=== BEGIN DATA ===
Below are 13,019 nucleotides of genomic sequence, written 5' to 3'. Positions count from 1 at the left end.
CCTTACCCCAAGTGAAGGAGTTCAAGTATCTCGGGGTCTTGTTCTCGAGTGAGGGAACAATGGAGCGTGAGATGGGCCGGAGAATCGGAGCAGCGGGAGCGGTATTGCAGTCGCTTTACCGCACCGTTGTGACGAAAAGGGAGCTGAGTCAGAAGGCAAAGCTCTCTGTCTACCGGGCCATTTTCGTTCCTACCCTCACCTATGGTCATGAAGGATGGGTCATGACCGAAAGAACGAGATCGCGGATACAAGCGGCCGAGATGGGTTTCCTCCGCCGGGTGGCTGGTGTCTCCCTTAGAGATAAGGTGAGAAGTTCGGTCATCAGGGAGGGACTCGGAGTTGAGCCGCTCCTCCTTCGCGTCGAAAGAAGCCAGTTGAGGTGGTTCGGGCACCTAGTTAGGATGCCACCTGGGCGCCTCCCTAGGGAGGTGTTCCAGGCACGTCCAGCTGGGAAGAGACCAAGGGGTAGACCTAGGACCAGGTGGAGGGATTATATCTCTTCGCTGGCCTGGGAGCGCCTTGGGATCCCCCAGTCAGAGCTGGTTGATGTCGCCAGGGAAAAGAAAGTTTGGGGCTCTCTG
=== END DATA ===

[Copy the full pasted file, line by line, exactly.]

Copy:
Below are 13,019 nucleotides of genomic sequence, written 5' to 3'. Positions count from 1 at the left end.
CCTTACCCCAAGTGAAGGAGTTCAAGTATCTCGGGGTCTTGTTCTCGAGTGAGGGAACAATGGAGCGTGAGATGGGCCGGAGAATCGGAGCAGCGGGAGCGGTATTGCAGTCGCTTTACCGCACCGTTGTGACGAAAAGGGAGCTGAGTCAGAAGGCAAAGCTCTCTGTCTACCGGGCCATTTTCGTTCCTACCCTCACCTATGGTCATGAAGGATGGGTCATGACCGAAAGAACGAGATCGCGGATACAAGCGGCCGAGATGGGTTTCCTCCGCCGGGTGGCTGGTGTCTCCCTTAGAGATAAGGTGAGAAGTTCGGTCATCAGGGAGGGACTCGGAGTTGAGCCGCTCCTCCTTCGCGTCGAAAGAAGCCAGTTGAGGTGGTTCGGGCACCTAGTTAGGATGCCACCTGGGCGCCTCCCTAGGGAGGTGTTCCAGGCACGTCCAGCTGGGAAGAGACCAAGGGGTAGACCTAGGACCAGGTGGAGGGATTATATCTCTTCGCTGGCCTGGGAGCGCCTTGGGATCCCCCAGTCAGAGCTGGTTGATGTCGCCAGGGAAAAGAAAGTTTGGGGCTCTCTG